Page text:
Where do you get it?

Let's start with the easiest ways to start building emergency savings.  If you get an income tax refund each year, that's a great place to start.  It is not uncommon for a tax refund to be between $1,000 and $2,500.  If that is the case, you have your minimum emergency fund just by saving your tax refund instead of spending it as most Americans do.  Even if your refund is only $500, you already have half of the minimum you need for emergency savings.

Do you ever receive money gifts for your birthday or for Christmas?  If you are graduating or getting married soon, will there be some cash gifts coming your way?  Do you ever find money laying on the street?  If so, use it for your emergency savings.  Yes, it's not nearly as enjoyable as spending it on fun or on "stuff," but it's also no fun to be financially stressed and living in fear of the next bill to arrive.

How about getting more hours at work for a while?  Or a temporary second job?  Or doing some babysitting, childcare, pet sitting, house sitting, house cleaning, lawn mowing.  How about selling stuff you just don't really need?  Do it, and put the money into emergency savings.  

Now, the most powerful, and probably the most difficult way of getting money for emergency savings: saving something from each and every paycheck.  Look at your spending.  Quite often we are living paycheck-to-paycheck for two reasons: too much going out in debt payments, and little bits of money getting spent here-and-there without us even realizing where it went.  Too much debt will be dealt with in another article, but the spending we'll talk about now.

Where'd it all go?

We regularly spend little bits of money here-and-there each month that we don't keep track of; so, we don't even realize where the money is going.  Need an example?  OK, let's say you buy a bag of chips and a soda every day at work.  Let's say the chips are 75 cents and so is the soda.  That's $1.50 per day going into snacks.  If you work 5 days a week, 52 weeks per year, that would be $390 for the year.  That's quite a bit of money and you probably wouldn't even realize where it went.  Just for fun, what if you put that in the bank at say 4% for the five years you work there.  That snack money becomes nearly $2,000 during that five years!  The lesson here is to find things in your life that you spend money on and don't really need to.  Don't worry about how little it may be.  A big part of what will get you ahead is just having the discipline to do the things I'm teaching you.  And besides, you'll be amazed at how much money it can actually add up to.  One more example: Let's give up going out for a pizza.  Let's say that pizza costs $13 and we've been buying four per month.  Let's take our $13 and put it into that 4% bank account.  We now have $635 in just one year.  We'd have around $3,500 in five years.  Now that's money!  So, find things in your own spending that you can cut back, or cut out, and put the money in the bank for emergency savings.  And don't forget that I did these calculations at a 4% interest rate.  Since you should actually be able to do a lot better than 4%, your money would build up even faster than in these examples.  Just make sure that any and all money you set aside for emergencies goes into a plain old, boring bank account.  This money is NOT to be invested.  Don't worry about the interest rate you do, or do not, earn on the money.  You never know when an emergency will come along, and you don't want your investments to be down right at the time you need to cash them out for an emergency.  Keep your money in a nice, safe, insured bank account where you can get it quickly if you need it.  After you are out of debt and financially stable, then we'll worry about investing.  For now, let's just build up savings for emergencies, and start working on getting out of debt.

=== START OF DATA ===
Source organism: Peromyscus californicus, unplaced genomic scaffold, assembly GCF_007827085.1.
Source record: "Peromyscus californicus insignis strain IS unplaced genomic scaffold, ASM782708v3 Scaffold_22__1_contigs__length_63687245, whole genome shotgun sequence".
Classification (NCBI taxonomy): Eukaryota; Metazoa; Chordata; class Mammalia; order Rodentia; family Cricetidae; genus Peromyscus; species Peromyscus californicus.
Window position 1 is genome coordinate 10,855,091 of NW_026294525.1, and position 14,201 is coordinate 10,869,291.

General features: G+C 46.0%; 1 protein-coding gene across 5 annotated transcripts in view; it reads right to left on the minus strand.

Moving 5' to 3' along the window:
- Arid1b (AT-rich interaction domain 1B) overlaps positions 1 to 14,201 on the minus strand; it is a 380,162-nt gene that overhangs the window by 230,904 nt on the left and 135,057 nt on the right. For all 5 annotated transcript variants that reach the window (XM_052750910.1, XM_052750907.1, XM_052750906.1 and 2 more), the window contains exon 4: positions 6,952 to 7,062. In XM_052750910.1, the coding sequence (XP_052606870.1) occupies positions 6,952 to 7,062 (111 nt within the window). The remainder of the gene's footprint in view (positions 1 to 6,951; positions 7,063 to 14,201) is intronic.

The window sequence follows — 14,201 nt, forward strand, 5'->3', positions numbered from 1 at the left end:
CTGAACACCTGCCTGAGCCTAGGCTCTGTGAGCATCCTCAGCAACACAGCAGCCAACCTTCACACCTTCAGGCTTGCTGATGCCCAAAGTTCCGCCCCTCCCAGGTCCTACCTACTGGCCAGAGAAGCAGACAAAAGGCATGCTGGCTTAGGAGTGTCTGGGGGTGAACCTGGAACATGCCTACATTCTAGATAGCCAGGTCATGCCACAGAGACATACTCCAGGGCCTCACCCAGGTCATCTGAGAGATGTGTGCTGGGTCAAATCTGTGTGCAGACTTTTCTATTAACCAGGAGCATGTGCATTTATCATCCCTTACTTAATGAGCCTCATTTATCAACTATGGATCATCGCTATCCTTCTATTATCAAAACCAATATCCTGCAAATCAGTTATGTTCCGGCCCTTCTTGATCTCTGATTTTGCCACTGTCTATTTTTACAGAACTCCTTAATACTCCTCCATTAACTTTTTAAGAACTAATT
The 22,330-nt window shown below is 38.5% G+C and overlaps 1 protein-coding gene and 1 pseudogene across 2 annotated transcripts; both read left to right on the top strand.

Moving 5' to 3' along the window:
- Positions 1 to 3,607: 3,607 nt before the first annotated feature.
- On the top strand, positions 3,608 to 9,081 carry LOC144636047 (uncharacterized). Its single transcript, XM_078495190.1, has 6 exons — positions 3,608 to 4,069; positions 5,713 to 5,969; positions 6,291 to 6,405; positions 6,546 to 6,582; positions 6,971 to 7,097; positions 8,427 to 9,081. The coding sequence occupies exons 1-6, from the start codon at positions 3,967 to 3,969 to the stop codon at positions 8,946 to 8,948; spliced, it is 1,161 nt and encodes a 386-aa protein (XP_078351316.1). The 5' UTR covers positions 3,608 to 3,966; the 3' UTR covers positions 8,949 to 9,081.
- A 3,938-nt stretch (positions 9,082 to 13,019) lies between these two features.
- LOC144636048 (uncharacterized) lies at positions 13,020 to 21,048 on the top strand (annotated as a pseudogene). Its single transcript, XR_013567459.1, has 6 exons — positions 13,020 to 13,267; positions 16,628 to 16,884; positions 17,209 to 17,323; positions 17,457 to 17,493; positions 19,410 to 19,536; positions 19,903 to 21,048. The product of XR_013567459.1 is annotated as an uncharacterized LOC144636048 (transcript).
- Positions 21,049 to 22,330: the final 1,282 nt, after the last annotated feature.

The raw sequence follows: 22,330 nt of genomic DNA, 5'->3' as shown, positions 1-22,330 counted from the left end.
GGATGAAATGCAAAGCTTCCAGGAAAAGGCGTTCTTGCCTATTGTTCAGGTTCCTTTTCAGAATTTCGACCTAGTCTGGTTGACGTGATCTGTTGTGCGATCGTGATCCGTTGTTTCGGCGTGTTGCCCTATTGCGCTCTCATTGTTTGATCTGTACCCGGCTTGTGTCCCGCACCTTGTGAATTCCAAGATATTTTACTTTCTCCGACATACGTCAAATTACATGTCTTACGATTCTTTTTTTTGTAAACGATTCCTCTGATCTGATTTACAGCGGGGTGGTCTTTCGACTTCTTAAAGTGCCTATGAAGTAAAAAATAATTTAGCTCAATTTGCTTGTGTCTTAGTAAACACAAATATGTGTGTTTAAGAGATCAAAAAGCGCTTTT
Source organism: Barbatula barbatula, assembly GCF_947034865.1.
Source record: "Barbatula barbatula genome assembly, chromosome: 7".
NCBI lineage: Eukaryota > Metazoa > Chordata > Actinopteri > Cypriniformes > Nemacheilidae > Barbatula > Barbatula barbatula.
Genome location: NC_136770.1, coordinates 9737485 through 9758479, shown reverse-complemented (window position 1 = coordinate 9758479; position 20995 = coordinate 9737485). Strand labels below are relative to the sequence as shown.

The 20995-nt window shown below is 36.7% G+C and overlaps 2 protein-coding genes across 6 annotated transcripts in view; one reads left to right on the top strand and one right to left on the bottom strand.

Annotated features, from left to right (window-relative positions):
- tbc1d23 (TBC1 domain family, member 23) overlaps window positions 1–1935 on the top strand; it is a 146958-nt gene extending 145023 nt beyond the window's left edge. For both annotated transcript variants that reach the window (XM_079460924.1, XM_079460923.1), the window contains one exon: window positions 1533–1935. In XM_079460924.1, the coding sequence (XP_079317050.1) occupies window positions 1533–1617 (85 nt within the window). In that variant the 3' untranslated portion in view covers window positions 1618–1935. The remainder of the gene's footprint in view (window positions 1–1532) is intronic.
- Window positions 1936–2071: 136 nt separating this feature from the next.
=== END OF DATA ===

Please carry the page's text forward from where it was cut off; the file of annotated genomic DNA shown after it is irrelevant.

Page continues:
So now you know.

You need to have emergency savings.  Without emergency savings it will be very difficult, if not impossible, to get ahead financially.  If you have no emergency savings, then while you're working to get ahead, each financial emergency, large or small, that comes along will knock you right back down again.  So use the ideas I have given you here to start putting money into emergency savings.  Build that savings up to the minimum $1,000 as quickly as you can.  Stay focused.  Be determined.  Do what it's going to take not to live paycheck-to-paycheck.

Is this easy to do?  Nope, it sure isn't.  It takes discipline and determination.  It's hard to do and that's why most people won't do it.  That's why most people are broke and financially stressed.  That's why most people are living paycheck-to-paycheck.  Don't be one of them.  Take the steps it's going to take to put you ahead of the 70% of Americans living paycheck-to-paycheck and start by building up your emergency savings.



...he who gathers money little by little makes it grow.
 

Proverbs 13:11

To learn a lot more about saving, investing, eliminating debt and becoming wealthy, please read the articles on the Financial Page.  There, you will find a veritable treasure of what to do and how to do it.

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This article copyright 2007 by Keith C. Rawlinson (Eclecticsite.com).  All rights reserved.